A ranger at Yosemite National Park has shared a heartbreaking story of a bear encounter—and a plea for motorists to slow down. In a Facebook post, the ranger says they received an all too common report of "Bear hit by vehicle, dead on the side of the road," USA Today reports. When they arrived at the scene, the ranger spotted a broken car part before finding the lifeless body of a female cub, not much more than six months old, under a tree a few feet from the road. "The least I can do is find it a nice place to be laid," says the ranger, who carried the animal's body to a grassy spot away from the road and laid it down before realizing they were being watched by another bear. The ranger says they scared the bear away, but it returned—and made the "deep toned but soft sounding grunt" mother bears use to call to their cubs.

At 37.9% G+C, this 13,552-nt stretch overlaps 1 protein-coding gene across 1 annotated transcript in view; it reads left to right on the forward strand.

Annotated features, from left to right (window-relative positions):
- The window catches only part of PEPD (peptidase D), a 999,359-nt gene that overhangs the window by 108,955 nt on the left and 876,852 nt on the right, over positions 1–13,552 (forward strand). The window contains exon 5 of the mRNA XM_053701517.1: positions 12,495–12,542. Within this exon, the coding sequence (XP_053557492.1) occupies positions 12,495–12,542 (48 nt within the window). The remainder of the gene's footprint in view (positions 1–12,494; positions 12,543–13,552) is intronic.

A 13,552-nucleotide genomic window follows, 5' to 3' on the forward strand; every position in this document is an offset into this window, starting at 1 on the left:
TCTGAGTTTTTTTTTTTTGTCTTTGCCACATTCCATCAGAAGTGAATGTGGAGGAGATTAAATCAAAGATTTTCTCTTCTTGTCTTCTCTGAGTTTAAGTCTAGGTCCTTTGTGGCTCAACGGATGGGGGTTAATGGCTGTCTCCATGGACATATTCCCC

"This bear is the mom, and she never left her cub" in the approximately six hours since the accident, the ranger says. "The calls to the cub continue, sounding more pained each time," the ranger writes. "Now here I am, standing between a grieving mother and her child. I feel like a monster." The ranger departed after setting up a remote camera that captured an image of the mother with her dead cub to illustrate the "sad reality" behind the statistic of dozens of bears hit by cars in Yosemite every year. The ranger urged visitors to remember they are in the home of "countless animals" and follow the rules in place to protect them, KTVU reports. "Go the speed limit, drive alertly, and look out for wildlife," the ranger writes. "Protecting Yosemite’s black bears is something we can all do." (Read more Yosemite National Park stories.)